Testimony ends in trial for former Carnegie Mellon University trustee Delgado
EL PASO — Testimony ended on Friday in the trial of a West Texas lawyer and former Carnegie Mellon University trustee accused of conspiring to launder drug money, and closing arguments are scheduled for Monday.
Marco Antonio Delgado is accused of devising a scheme to launder up to $600 million for a Mexican drug cartel in 2007 and 2008.
Delgado testified on Thursday and Friday, saying he never knew the funds he handled were illegal. Prosecutors argue that he conspired with Lilian De La Concha, the ex-wife of former Mexican President Vicente Fox Quesada, and others to launder money for the now-disbanded Milenio cartel.
Federal agents had testified that after Delgado was arrested in September 2007 with $1 million, he confessed and agreed to cooperate, but in 2008 he continued moving drug money behind his handlers' backs.
At the time of his arrest in 2012, Delgado had given a $250,000 endowment for a scholarship named after him to assist Hispanic students, according to the Carnegie Mellon University website. He was a regular contributor to the El Paso Symphony Orchestra and a member of a local educational foundation.
De La Concha was in a romantic relationship with Delgado at the time of the money-moving operation, prosecutors said, and phone calls recorded by agents show that she relayed messages back and forth between Delgado and a man known as Chuy, the alleged intermediary between the cartel and Delgado and De La Concha.
Federal agents and Victor Pimentel, a former associate of Delgado who is a government witness, have testified that Delgado told De La Concha that he had cancer in order to break off the relationship after an operation proved unsuccessful. The emails presented on Friday were given to the government by De La Concha through an intermediary, prosecutor Debra Kanof told the court.
Delgado told the court that he does not remember exchanging those emails with De La Concha.
Show commenting policy
TribLive commenting policy
You are solely responsible for your comments and by using TribLive.com you agree to our Terms of Service.
We moderate comments. Our goal is to provide substantive commentary for a general readership. By screening submissions, we provide a space where readers can share intelligent and informed commentary that enhances the quality of our news and information.
While most comments will be posted if they are on-topic and not abusive, moderating decisions are subjective. We will make them as carefully and consistently as we can. Because of the volume of reader comments, we cannot review individual moderation decisions with readers.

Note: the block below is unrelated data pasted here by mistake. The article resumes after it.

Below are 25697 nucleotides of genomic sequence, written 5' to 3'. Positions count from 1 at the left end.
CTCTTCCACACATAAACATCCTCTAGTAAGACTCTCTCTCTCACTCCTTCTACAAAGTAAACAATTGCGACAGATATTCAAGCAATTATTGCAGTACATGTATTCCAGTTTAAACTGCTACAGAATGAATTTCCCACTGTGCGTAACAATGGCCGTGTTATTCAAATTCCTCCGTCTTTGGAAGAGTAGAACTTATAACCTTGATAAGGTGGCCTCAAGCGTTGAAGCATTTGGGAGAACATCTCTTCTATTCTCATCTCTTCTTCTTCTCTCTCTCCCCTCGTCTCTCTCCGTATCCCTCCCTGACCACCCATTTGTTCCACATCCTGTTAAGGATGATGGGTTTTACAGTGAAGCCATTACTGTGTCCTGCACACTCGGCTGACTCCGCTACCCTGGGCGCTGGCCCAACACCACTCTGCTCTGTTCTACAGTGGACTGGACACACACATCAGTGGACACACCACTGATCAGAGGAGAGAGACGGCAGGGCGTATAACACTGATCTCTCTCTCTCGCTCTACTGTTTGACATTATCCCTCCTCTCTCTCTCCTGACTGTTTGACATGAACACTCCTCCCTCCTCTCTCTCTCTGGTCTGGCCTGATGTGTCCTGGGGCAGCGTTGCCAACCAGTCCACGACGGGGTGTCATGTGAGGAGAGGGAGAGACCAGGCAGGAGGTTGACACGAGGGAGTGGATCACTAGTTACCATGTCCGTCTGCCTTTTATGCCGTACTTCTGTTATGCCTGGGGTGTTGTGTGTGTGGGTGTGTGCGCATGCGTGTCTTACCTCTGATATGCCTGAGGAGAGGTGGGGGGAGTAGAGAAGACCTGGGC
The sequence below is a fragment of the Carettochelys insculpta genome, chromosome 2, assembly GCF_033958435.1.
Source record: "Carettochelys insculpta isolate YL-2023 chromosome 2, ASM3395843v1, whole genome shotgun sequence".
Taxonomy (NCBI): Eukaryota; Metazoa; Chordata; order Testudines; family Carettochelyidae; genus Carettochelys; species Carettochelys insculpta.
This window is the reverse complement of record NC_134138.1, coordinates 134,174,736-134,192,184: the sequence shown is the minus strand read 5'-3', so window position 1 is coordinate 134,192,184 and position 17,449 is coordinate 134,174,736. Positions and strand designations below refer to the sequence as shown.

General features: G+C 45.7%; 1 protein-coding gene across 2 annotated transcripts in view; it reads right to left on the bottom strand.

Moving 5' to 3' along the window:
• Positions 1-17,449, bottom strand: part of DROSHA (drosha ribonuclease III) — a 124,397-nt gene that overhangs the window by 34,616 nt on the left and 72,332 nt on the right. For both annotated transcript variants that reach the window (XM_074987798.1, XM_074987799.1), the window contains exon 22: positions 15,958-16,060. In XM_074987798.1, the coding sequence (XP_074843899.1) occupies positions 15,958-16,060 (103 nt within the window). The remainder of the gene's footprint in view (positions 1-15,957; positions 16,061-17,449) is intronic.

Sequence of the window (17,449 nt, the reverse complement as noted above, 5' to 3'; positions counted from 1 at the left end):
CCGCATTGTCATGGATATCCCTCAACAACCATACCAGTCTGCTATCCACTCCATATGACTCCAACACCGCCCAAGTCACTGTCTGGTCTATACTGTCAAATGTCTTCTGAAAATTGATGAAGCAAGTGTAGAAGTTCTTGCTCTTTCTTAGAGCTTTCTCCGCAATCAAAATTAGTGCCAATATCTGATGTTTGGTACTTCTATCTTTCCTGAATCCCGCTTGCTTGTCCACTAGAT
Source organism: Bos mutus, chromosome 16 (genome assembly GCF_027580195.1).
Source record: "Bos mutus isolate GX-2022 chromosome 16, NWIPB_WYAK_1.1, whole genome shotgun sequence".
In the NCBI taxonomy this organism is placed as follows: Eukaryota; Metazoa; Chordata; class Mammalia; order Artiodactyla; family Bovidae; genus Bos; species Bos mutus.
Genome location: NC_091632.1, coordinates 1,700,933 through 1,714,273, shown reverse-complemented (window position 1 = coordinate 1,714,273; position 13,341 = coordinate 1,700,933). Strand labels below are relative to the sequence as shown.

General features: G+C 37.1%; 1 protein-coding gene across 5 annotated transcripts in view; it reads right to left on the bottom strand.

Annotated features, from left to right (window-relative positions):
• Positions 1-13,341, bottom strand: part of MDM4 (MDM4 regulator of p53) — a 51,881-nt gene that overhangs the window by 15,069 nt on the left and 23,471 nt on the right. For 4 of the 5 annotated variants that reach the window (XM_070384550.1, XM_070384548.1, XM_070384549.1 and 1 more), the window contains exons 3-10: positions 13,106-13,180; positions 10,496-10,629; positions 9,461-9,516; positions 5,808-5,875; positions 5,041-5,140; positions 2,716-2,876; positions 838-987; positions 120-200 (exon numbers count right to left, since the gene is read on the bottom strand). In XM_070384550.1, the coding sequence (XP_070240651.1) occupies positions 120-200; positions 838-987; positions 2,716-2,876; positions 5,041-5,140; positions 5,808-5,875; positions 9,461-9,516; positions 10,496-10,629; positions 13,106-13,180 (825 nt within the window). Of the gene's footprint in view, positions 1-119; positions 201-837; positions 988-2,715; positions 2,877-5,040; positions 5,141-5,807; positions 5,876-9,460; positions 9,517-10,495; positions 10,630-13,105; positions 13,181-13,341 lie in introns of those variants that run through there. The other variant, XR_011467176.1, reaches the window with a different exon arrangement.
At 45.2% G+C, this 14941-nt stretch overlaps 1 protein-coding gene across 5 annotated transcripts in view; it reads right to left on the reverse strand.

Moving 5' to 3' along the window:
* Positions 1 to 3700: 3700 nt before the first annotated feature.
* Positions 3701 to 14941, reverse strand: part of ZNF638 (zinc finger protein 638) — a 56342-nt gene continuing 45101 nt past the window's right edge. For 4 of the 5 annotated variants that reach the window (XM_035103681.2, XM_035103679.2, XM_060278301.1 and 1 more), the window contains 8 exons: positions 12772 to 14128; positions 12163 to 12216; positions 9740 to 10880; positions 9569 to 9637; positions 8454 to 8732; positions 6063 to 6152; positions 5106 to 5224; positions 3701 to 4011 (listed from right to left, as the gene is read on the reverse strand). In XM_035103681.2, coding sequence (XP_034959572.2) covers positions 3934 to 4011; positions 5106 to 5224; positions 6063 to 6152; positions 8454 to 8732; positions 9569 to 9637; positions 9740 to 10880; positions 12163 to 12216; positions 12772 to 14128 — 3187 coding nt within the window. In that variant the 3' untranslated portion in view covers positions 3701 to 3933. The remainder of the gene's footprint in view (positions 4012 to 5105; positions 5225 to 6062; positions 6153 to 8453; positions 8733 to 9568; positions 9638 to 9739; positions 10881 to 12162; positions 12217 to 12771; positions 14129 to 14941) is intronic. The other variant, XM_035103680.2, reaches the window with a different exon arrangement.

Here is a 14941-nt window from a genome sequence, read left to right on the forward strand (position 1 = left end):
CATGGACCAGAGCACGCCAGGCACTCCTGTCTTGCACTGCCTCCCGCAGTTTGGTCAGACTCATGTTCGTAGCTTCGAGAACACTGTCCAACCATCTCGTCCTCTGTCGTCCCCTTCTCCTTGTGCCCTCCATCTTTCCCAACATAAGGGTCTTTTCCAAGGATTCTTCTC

We value thoughtful comments representing a range of views that make their point quickly and politely. We make an effort to protect discussions from repeated comments either by the same reader or different readers.
We follow the same standards for taste as the daily newspaper. A few things we won't tolerate: personal attacks, obscenity, vulgarity, profanity (including expletives and letters followed by dashes), commercial promotion, impersonations, incoherence, proselytizing and SHOUTING. Don't include URLs to Web sites.
We do not edit comments. They are either approved or deleted. We reserve the right to edit a comment that is quoted or excerpted in an article. In this case, we may fix spelling and punctuation.
We welcome strong opinions and criticism of our work, but we don't want comments to become bogged down with discussions of our policies and we will moderate accordingly.
We appreciate it when readers and people quoted in articles or blog posts point out errors of fact or emphasis and will investigate all assertions. But these suggestions should be sent via e-mail. To avoid distracting other readers, we won't publish comments that suggest a correction. Instead, corrections will be made in a blog post or in an article.
- LCB’s biggest store opening in Shadyside neighborhood
- Food fundraisers have to be healthy — it’s the law
- Pennsylvania’s public school staffing at 10-year low
- Pa. bridges, roads pay homage to famous, fallen
- Pennsylvania governor hopefuls target middle class with tax policy ads
- Departing prosecutor in Pennsylvania Turnpike pay-to-play case does not blame lack of resources
- Pennsylvania Department of Health will note fracking complaints